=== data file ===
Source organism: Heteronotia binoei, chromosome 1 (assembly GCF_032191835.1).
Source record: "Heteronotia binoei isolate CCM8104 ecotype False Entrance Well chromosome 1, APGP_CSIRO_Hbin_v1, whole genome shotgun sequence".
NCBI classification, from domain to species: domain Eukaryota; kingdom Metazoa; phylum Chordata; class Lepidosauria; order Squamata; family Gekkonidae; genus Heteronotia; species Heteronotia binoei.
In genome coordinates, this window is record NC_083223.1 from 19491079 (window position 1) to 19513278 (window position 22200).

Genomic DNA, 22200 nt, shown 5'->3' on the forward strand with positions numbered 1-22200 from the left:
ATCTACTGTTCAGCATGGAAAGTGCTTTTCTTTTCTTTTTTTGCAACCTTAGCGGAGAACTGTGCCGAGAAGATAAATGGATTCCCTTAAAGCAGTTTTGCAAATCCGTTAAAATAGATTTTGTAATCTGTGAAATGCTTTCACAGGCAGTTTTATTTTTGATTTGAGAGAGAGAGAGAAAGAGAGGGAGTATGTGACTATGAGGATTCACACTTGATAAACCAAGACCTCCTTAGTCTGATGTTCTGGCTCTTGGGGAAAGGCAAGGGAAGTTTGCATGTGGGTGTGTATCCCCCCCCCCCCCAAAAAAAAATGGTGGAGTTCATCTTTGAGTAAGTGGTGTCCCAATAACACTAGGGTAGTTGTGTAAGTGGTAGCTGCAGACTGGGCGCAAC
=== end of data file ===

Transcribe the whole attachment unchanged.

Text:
Source organism: Heteronotia binoei, chromosome 1 (assembly GCF_032191835.1).
Source record: "Heteronotia binoei isolate CCM8104 ecotype False Entrance Well chromosome 1, APGP_CSIRO_Hbin_v1, whole genome shotgun sequence".
NCBI classification, from domain to species: domain Eukaryota; kingdom Metazoa; phylum Chordata; class Lepidosauria; order Squamata; family Gekkonidae; genus Heteronotia; species Heteronotia binoei.
In genome coordinates, this window is record NC_083223.1 from 19491079 (window position 1) to 19513278 (window position 22200).

Genomic DNA, 22200 nt, shown 5'->3' on the forward strand with positions numbered 1-22200 from the left:
ATCTACTGTTCAGCATGGAAAGTGCTTTTCTTTTCTTTTTTTGCAACCTTAGCGGAGAACTGTGCCGAGAAGATAAATGGATTCCCTTAAAGCAGTTTTGCAAATCCGTTAAAATAGATTTTGTAATCTGTGAAATGCTTTCACAGGCAGTTTTATTTTTGATTTGAGAGAGAGAGAGAAAGAGAGGGAGTATGTGACTATGAGGATTCACACTTGATAAACCAAGACCTCCTTAGTCTGATGTTCTGGCTCTTGGGGAAAGGCAAGGGAAGTTTGCATGTGGGTGTGTATCCCCCCCCCCCCCAAAAAAAAATGGTGGAGTTCATCTTTGAGTAAGTGGTGTCCCAATAACACTAGGGTAGTTGTGTAAGTGGTAGCTGCAGACTGGGCGCAAC